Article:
Eddie, Marco and Rodolpho each exhibit distinctly different types of masculinity in this play.
Eddie is presented as an emotional (over-emotional perhaps) patriarch. He makes commands in his household, which he expects to be obeyed. He proclaims his views openly and acts protectively (over-protectively).
Rodolpho is less traditionally masculine and seemingly unconcerned with appearances regarding his ruggedness or lack thereof. He sings, sews and cooks. His masculinity is of a foreign type. This difference causes some problems for Rodolpho.
[Rodolpho] has difficulties at work with the other longshoremen because he is too effeminate...
Marco's silence, his warning demonstration of strength, and his code of behavior present him as an Old World figure. The silent and polite Marco shows himself to be prepared to defend his family if that should be necessary.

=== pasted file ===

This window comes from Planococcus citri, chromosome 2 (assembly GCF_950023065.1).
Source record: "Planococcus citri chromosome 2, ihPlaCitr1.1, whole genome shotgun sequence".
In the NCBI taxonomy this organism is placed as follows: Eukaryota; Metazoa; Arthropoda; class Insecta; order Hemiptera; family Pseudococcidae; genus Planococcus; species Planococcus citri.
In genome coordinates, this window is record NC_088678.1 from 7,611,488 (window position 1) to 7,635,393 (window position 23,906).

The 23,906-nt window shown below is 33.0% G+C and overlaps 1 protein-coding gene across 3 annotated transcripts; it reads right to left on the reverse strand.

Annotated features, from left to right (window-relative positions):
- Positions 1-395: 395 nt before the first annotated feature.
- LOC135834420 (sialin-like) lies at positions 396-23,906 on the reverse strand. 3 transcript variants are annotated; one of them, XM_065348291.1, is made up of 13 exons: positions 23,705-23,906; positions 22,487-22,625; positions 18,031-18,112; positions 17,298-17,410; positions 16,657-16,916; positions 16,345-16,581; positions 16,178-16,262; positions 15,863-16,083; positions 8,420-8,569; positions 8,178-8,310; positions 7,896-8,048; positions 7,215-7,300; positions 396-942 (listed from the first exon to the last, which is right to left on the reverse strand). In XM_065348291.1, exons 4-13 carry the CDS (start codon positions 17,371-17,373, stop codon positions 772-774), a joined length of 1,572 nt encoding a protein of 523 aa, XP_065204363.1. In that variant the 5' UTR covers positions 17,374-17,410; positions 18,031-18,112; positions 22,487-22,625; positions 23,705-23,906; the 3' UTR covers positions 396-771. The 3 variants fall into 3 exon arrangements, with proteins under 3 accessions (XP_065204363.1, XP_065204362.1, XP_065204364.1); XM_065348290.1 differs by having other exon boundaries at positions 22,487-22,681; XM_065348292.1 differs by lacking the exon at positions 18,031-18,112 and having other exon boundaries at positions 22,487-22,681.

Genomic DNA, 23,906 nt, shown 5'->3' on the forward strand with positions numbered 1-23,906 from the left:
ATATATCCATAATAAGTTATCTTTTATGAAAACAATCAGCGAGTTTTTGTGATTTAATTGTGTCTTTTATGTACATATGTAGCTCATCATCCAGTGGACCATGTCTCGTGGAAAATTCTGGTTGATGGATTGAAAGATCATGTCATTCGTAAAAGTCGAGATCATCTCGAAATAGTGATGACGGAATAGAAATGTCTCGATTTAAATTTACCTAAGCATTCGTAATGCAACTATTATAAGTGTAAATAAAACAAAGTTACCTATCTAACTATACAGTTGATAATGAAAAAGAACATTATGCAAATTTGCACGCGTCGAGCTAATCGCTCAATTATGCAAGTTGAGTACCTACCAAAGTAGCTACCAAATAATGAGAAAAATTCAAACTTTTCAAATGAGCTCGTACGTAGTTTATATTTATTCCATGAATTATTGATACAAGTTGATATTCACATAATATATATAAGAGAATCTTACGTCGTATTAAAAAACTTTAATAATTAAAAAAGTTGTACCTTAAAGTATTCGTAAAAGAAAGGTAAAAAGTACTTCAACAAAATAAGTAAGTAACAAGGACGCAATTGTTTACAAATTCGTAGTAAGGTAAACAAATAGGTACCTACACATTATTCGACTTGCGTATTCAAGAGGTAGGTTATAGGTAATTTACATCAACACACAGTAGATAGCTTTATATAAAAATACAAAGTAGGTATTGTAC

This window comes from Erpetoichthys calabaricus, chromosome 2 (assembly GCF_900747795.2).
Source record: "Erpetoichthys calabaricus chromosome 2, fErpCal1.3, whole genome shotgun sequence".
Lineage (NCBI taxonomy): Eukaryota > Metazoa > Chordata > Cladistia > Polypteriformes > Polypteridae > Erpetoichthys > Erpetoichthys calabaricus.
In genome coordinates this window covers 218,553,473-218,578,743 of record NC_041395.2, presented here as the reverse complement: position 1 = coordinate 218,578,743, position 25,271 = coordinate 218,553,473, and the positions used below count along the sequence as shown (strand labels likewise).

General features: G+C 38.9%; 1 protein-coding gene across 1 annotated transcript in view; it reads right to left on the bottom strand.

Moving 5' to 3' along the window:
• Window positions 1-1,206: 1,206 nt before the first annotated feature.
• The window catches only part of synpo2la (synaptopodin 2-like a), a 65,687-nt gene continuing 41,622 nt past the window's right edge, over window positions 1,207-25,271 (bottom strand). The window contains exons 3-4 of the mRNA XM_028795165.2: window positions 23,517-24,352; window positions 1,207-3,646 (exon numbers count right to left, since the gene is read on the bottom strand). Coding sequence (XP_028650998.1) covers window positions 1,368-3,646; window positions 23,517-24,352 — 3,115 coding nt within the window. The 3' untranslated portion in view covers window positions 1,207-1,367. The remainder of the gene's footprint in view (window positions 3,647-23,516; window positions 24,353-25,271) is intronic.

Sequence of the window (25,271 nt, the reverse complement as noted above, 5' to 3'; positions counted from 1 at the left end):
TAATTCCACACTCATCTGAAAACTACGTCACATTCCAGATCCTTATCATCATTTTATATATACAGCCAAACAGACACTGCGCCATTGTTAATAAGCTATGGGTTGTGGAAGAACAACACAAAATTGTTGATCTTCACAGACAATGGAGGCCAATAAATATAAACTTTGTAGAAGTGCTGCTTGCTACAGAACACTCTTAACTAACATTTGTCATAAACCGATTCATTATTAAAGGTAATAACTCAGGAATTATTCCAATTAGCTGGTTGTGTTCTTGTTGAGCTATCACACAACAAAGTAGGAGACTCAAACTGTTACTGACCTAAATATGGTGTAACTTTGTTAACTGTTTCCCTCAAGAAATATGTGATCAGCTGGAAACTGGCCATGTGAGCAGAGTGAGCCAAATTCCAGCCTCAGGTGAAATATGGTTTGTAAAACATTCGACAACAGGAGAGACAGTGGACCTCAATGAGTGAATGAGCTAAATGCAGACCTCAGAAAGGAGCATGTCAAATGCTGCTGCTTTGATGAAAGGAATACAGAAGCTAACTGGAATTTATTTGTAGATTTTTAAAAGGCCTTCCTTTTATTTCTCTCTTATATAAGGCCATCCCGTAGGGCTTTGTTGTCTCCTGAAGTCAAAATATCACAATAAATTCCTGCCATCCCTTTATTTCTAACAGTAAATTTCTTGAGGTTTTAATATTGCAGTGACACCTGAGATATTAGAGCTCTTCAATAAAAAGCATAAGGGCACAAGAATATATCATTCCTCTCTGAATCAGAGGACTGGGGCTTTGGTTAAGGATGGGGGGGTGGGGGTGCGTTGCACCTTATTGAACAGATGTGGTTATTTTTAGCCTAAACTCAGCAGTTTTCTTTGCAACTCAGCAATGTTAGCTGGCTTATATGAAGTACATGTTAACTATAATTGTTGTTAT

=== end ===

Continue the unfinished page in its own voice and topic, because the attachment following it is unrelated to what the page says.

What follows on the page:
Marco then proceeds not only to lift the chair but also to raise it over his head, revealing himself as a hidden threat.
His masculinity is of an almost ancient type.
Though Eddie is the only truly hostile character in the play in his treatment of Rodolpho and Catherine, it is Marco who best shows the idea of aggression. Eddie is mostly content with threats and violent language, whereas Marco is beholden to a code that binds him to violent action when crossed. This trait is, however, latent in the first act of the play.
Eddie's hostility toward Rodolpho is demonstrated repeatedly in his discussions with Beatrice and Catherine, as well as his discussions with Alfieri. Though Eddie has agreed to house Beatrice's cousins, he is thoroughly unable to be hospitable because of his jealous feelings for Catherine.